Chaos to Calm

The Problems in the Divorce are All Your Fault….Or Not

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Should you take it personally? How much responsibility should you take? Is it all your fault? Is it all your spouse’s fault? Guilt…blame…projection….defensiveness…how you deal with these has a profound effect on your divorce recovery and personal growth.

Imagine you were planning to have a huge family reunion. You invited everyone, made wonderful plans, rented a quaint restaurant. Then, the day before the event, after everyone had flown into town, there was a lightning strike and the restaurant burned down. You scramble to find another place, but everyone other appropriate place in town has been booked for months.

Naturally, you might feel disappointed, frustrated, angry, sad. You would need to express your feelings and probably have a good cry. You might need to mourn the loss of the event you had imagined.

But you wouldn’t feel that the lightning had attacked you personally and deliberately wanted to ruin your family reunion. You wouldn’t spend hours wondering what was wrong with you and how you caused it. Basically, you wouldn’t blame yourself. Yet, that is what many people going through a divorce do.

See what if feels like to have strong emotions without attaching self-blame to the situation?

This way of thinking about the divorce may be especially helpful when the other spouse has substance abuse, has perpetrated domestic violence and/or has a mental illness. There is often the temptation to take some responsibility for the troubled spouse until one realizes that is both damaging to your self esteem and helps deprives your spouse of the opportunity to take responsibility for their problems.

But wait…you’re not off the hook that easily. Remember that problems are your opportunity to explore and to see what you can learn in order to be happier. So let’s look at things another way, using a four-step process developed by Byron Katie. Let’s use the statement, “The divorce is all my fault.”

Step 1: Ask yourself if what you are thinking is true. Be still, use your common sense, your wise inner being, your professional intelligence…use all your capacity for reflection and insight. Is it true? Is the divorce really your fault? Wait patiently and let the answer rise to meet the question. Allow yourself to be surprised by your own deep wisdom.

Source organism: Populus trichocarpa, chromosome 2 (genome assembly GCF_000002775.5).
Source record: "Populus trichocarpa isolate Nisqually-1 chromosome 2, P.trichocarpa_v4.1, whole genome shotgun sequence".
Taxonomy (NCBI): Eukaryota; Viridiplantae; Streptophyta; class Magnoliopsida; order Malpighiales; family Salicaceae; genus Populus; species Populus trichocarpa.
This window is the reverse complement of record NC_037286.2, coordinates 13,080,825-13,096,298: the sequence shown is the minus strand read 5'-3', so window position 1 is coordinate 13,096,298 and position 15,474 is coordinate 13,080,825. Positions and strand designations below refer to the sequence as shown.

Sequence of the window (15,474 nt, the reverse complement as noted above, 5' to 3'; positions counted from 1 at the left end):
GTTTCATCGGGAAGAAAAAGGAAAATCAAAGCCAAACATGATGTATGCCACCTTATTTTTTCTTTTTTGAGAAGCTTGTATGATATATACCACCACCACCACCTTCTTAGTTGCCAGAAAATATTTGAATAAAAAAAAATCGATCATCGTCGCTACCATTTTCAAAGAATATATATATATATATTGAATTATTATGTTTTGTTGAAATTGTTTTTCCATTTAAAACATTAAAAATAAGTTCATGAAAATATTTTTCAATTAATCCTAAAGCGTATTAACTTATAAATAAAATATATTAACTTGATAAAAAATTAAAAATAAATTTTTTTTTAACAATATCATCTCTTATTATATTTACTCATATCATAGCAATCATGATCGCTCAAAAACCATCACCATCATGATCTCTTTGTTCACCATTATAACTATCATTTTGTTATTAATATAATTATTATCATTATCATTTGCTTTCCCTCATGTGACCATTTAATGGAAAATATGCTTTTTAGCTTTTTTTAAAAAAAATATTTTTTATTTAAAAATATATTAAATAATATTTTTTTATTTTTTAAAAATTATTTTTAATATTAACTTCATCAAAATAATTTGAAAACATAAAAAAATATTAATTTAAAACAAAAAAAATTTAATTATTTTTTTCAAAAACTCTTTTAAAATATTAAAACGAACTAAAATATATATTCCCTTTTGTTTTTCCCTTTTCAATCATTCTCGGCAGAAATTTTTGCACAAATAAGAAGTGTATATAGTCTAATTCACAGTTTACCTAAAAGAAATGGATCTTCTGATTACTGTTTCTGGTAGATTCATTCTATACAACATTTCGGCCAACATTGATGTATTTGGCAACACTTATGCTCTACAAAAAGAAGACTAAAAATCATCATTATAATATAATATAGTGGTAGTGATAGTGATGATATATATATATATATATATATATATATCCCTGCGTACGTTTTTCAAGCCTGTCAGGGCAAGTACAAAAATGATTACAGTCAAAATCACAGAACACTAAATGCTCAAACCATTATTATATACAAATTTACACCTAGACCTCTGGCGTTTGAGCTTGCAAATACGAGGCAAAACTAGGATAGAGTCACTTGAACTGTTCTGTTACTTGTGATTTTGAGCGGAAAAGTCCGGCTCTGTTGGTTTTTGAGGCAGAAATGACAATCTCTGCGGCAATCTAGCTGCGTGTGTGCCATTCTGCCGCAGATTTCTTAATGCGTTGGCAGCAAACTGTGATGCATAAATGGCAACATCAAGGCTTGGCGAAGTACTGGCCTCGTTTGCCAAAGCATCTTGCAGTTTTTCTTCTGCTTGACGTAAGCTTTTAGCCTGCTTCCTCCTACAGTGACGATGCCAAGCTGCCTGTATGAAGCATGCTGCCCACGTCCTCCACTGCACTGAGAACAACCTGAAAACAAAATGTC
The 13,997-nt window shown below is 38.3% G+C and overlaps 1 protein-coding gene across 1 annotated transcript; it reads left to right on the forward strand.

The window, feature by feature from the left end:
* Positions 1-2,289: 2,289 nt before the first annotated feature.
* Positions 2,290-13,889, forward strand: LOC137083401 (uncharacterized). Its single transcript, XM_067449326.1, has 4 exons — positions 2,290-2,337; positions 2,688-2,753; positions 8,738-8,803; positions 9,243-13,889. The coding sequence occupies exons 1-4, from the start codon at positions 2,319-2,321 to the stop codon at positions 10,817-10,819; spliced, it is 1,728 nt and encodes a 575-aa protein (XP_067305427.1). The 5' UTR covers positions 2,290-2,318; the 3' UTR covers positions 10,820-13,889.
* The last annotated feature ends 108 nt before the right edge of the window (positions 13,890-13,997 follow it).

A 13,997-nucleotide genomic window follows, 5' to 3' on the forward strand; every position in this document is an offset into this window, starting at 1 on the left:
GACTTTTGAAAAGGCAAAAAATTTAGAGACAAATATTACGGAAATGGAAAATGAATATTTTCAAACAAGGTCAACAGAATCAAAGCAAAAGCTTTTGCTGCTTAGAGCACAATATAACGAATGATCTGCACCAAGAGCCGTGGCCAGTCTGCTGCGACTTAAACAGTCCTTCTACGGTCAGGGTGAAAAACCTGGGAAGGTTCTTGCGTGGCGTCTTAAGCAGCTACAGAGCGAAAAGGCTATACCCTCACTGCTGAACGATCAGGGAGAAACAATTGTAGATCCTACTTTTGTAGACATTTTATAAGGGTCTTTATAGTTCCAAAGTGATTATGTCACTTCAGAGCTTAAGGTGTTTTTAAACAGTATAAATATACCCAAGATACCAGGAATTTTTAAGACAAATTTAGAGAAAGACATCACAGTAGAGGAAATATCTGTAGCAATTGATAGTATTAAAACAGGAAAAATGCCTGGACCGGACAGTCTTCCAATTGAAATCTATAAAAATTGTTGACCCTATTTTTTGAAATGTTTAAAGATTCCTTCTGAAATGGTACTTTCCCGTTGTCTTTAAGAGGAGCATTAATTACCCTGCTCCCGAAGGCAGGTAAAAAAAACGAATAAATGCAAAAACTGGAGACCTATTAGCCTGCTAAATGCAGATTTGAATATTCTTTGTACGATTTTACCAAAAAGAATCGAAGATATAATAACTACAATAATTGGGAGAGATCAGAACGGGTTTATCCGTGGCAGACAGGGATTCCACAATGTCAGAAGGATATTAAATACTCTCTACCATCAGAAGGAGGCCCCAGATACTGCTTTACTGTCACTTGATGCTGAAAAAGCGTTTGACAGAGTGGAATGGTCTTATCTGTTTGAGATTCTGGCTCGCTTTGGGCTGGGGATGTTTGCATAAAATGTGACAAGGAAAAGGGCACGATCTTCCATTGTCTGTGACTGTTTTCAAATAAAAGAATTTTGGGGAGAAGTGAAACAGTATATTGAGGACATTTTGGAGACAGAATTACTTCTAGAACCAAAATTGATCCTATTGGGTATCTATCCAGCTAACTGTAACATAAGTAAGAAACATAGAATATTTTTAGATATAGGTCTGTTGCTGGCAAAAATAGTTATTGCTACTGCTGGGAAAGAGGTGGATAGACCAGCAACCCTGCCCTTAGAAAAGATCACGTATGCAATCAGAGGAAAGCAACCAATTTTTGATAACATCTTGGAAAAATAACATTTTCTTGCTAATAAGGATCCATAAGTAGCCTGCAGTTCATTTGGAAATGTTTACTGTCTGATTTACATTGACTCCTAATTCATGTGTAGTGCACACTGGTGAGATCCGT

Step 2: Can you absolutely know that it’s true that the divorce is your fault? Do you know All the factors that went into creating the divorce? For example, are you aware of all the people who influenced the situation and how they did so? Are you aware of the all the past hurts in both of you that may have contributed to the divorce? You get the idea.

Step 3: How do you react when you think the thought that the divorce is all your fault? How do you treat yourself when you think this thought? How do you treat your spouse when you think this thought? For example, do you insult yourself? Do you not take care of yourself? Do you hurt your spouse? Do you lose your focus on your children?

Step 4: Who would you be without this thought? If you were incapable of thinking the thought that the divorce is all your fault, what would that be like? Close your eyes and imagine what that would be like? Sit quietly with it. What would it see? What would you feel? What would you hear?

Step 5: Now play with it by turning it around. Take the original statement and turn it around in various ways. Notice what rings true and what doesn’t. The divorce is Not my fault. Is that true? In what way is it true? In what way is it not true?

Copyright 2008: Sat Tara Kaur Khalsa, M.S., L.P.C. All rights reserved
Divorce-success.com 303-530-7080

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